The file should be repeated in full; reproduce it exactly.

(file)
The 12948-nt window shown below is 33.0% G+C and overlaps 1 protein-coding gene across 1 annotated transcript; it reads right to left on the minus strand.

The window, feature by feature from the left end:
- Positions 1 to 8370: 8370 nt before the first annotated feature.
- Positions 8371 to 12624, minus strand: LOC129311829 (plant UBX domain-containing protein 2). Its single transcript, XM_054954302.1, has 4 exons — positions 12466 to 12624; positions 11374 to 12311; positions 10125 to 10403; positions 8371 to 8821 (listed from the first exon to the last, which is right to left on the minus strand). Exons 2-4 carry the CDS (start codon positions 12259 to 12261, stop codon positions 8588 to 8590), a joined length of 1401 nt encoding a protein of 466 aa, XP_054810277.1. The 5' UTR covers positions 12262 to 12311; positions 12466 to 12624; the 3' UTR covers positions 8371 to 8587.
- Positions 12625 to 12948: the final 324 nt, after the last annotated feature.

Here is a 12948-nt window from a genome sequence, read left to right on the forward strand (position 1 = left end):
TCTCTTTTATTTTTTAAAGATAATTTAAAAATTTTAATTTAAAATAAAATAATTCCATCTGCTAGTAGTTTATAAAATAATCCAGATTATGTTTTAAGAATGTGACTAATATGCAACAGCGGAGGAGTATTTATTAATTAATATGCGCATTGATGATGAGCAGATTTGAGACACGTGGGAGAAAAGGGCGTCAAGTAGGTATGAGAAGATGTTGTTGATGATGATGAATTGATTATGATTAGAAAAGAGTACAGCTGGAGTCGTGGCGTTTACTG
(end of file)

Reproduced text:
The 12948-nt window shown below is 33.0% G+C and overlaps 1 protein-coding gene across 1 annotated transcript; it reads right to left on the minus strand.

The window, feature by feature from the left end:
- Positions 1 to 8370: 8370 nt before the first annotated feature.
- Positions 8371 to 12624, minus strand: LOC129311829 (plant UBX domain-containing protein 2). Its single transcript, XM_054954302.1, has 4 exons — positions 12466 to 12624; positions 11374 to 12311; positions 10125 to 10403; positions 8371 to 8821 (listed from the first exon to the last, which is right to left on the minus strand). Exons 2-4 carry the CDS (start codon positions 12259 to 12261, stop codon positions 8588 to 8590), a joined length of 1401 nt encoding a protein of 466 aa, XP_054810277.1. The 5' UTR covers positions 12262 to 12311; positions 12466 to 12624; the 3' UTR covers positions 8371 to 8587.
- Positions 12625 to 12948: the final 324 nt, after the last annotated feature.

Here is a 12948-nt window from a genome sequence, read left to right on the forward strand (position 1 = left end):
TCTCTTTTATTTTTTAAAGATAATTTAAAAATTTTAATTTAAAATAAAATAATTCCATCTGCTAGTAGTTTATAAAATAATCCAGATTATGTTTTAAGAATGTGACTAATATGCAACAGCGGAGGAGTATTTATTAATTAATATGCGCATTGATGATGAGCAGATTTGAGACACGTGGGAGAAAAGGGCGTCAAGTAGGTATGAGAAGATGTTGTTGATGATGATGAATTGATTATGATTAGAAAAGAGTACAGCTGGAGTCGTGGCGTTTACTG